mercado da ribeira

After our morning fortification, we walked back into Mercado Da Ribiera, which is the oldest and largest food market in Lisbon (its first reference dates back to 1100, but it moved to its current location on the water in the late 1800s; renovations began in 2010 and the new Time Out Lisbon opened in 2014).


Inside, there are dozens of vendors offering fresh goods: stall after stall featuring fresh fish that they descale right there; fresh flower stalls; food vendors selling classic and unique delicacies and samples of ginja, Lisbon’s traditional cherry liqueur; folks selling their unique handmade goods made from cork, local jewelry celebrating the blue-and-white tiles Lisbon is famous for, and colorful hand-crafted puppets for children; and, of course, various stalls packed with souvenirs.

We walked away from that place laden with bags of souvenirs for us and our loved ones: a super-unique bag made from cork, two bottles of wine, a bottle of olive oil, two jars of honey, and a necklace featuring a swallow (a traditional symbol of Lisbon)—and were all surprisingly reasonable in price!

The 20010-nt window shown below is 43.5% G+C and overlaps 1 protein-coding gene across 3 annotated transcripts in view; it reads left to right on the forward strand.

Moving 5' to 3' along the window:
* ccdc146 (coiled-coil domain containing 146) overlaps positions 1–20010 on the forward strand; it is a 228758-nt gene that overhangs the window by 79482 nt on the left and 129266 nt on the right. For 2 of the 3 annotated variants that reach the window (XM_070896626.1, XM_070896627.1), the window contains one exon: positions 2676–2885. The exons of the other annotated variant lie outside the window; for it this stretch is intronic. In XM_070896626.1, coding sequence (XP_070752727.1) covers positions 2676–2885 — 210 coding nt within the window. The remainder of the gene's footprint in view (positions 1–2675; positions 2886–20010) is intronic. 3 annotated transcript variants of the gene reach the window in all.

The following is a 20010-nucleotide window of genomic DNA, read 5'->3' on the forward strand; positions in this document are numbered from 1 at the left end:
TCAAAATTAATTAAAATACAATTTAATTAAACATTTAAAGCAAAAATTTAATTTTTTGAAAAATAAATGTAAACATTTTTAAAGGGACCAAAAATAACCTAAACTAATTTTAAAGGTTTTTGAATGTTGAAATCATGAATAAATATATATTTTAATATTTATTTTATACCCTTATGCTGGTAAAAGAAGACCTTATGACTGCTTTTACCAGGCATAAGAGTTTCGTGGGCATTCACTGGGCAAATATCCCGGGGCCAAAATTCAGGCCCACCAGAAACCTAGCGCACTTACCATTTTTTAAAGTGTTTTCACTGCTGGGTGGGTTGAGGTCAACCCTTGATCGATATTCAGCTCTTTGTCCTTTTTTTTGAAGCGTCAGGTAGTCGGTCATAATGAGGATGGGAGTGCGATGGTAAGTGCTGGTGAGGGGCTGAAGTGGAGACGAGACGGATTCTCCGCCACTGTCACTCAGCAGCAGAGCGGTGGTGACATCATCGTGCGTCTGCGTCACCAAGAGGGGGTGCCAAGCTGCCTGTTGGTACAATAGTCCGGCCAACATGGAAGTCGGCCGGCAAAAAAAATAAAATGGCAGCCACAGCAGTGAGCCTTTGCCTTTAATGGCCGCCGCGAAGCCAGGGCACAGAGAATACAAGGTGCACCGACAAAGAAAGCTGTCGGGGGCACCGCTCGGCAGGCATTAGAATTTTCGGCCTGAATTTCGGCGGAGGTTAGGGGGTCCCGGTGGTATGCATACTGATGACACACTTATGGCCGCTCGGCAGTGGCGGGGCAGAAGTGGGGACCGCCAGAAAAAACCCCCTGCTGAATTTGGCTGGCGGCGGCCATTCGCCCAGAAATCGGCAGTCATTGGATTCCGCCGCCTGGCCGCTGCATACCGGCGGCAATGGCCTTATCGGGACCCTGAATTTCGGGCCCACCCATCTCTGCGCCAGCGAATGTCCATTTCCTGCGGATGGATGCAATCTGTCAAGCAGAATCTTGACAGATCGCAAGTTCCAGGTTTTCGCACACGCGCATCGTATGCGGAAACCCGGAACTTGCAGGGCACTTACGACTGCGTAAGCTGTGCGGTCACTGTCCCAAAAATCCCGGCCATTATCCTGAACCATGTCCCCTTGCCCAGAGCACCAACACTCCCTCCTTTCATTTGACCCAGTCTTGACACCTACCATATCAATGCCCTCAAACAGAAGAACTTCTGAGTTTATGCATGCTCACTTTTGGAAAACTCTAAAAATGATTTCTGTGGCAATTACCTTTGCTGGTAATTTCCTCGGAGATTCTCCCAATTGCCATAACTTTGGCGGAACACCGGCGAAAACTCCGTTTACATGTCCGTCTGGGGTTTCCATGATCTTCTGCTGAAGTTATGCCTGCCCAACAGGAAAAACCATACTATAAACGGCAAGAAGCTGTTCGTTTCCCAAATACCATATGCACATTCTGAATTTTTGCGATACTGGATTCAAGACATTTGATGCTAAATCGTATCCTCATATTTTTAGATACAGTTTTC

castelo de sao jorge


We caught the bus back to our hotel to drop our soviets off before heading out to Castelo Da Sao Jorge (or St. George’s Castle): the castle features a 360-degree view across the city and is the perfect place to watch a sunset (or so I’ve read). We were there about midday, it was steadily raining, and we couldn’t see very far in the sea of terracotta Spanish-tiled roofs, but that didn’t dampen our spirits!

We jumped on the underground to the closest stop, but from there, it was about a 45-minute trek uphill to get to the Moorish castle. It had all the stereotypical castle-y things like a drawbridge and turrets and what I can imagine is a beautiful view of the water on clear days. We spent a couple hours exploring the castle’s different nooks and crannies, snapping photos, and sometimes, just sitting and taking in our surroundings.


From there, we wound our way downhill through tiny little alleyways to get to Miradouro das Portas do Sol, which many argue is the most picturesque view in the city. We grabbed a quick lunch and sangrias while the rain petered out and we took in the view of the port where a couple of cruise ships were docked. It was a pretty, though, foggy view, not quite as picturesque as I was imagining, but I’ve seen pictures of the view when the sun is out, and it is stunning.

Afterward, we headed back to our hotel to freshen up before our dinner tour with We Hate Tourism Tours, which I’ll tell you all about in next week’s post!

Have you been to Lisbon? What was your favorite site? Tell me in the comments—they’ll go on the list for our next trip out there (whenever that may be)!

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Portugal Travel Guide | First Timers' Guide to Lisbon






Published by ashleymmaynard

Oh, hey. I'm Ashley. My passion is travel: from planning to adventuring and everything in between! I'm here to impart my wisdom on epic but affordable travel: how-tos, must-dos, and don't-dos!